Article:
Please use this identifier to cite or link to this item: https://hdl.handle.net/10356/51709
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dc.contributor.authorAbdul Rashid, Farah Izzah
dc.date.accessioned2013-04-09T02:54:36Z
dc.date.available2013-04-09T02:54:36Z
dc.date.copyright2013en_US
dc.date.issued2013
dc.identifier.urihttp://hdl.handle.net/10356/51709
dc.description.abstractThis paper argues that sexual abstinence as a sexual script is changing – first, from how it is taught by Singaporean-Muslim parents to their children, via imparting religious values to their daughters. Parents require daughters to, jaga diri or, “take care of yourself,” and abstain from sex when they enter romantic relationships. “Taking care,” of oneself, is a contradictory and disempowering strategy to control women’s sexuality and intimate practices that may result in strong emotions of sex guilt, that requires further management and rationalization by interviewees. Debunking the idea of sex as natural and smoothly progressive because it is in fact, symbolically layered, shows how sex is a difficult process to negotiate, as meanings between sexual partners are not always mutually shared and may cause a destabilization in an individual’s sense of self, using Mead’s conceptions of the Self and Reflexivity as a basis for analysis as well.en_US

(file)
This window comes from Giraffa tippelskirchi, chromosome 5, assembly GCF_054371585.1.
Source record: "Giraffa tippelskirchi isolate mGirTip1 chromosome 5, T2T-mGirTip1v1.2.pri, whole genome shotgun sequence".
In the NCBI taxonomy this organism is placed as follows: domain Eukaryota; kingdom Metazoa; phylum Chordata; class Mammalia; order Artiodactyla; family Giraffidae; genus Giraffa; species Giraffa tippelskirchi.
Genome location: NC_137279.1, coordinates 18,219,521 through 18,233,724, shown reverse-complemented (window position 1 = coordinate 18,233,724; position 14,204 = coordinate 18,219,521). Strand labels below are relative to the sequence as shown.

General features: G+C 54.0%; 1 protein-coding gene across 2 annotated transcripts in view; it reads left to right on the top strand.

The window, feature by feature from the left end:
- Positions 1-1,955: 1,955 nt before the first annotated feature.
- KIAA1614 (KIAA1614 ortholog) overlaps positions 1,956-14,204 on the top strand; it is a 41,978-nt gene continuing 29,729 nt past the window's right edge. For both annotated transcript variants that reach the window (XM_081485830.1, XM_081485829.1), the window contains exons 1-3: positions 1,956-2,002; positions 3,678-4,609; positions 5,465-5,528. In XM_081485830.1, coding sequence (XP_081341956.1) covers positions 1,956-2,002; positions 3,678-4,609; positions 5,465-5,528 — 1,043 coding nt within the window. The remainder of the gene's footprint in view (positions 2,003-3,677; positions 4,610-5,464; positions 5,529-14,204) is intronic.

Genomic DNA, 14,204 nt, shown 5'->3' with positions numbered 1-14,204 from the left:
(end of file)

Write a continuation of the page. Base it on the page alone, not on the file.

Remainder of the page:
dc.format.extent34 p.en_US
dc.language.isoenen_US
dc.rightsNanyang Technological University
dc.subjectDRNTU::Social sciencesen_US
dc.titleJaga Diri : negotiating sexual abstinence as a sexual scripten_US
dc.typeFinal Year Project (FYP)en_US
dc.contributor.schoolSchool of Humanities and Social Sciencesen_US
dc.description.degreeBachelor of Artsen_US
dc.contributor.supervisor2Genaro Castro-Vázquezen_US
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Appears in Collections:HSS Student Reports (FYP/IA/PA/PI)
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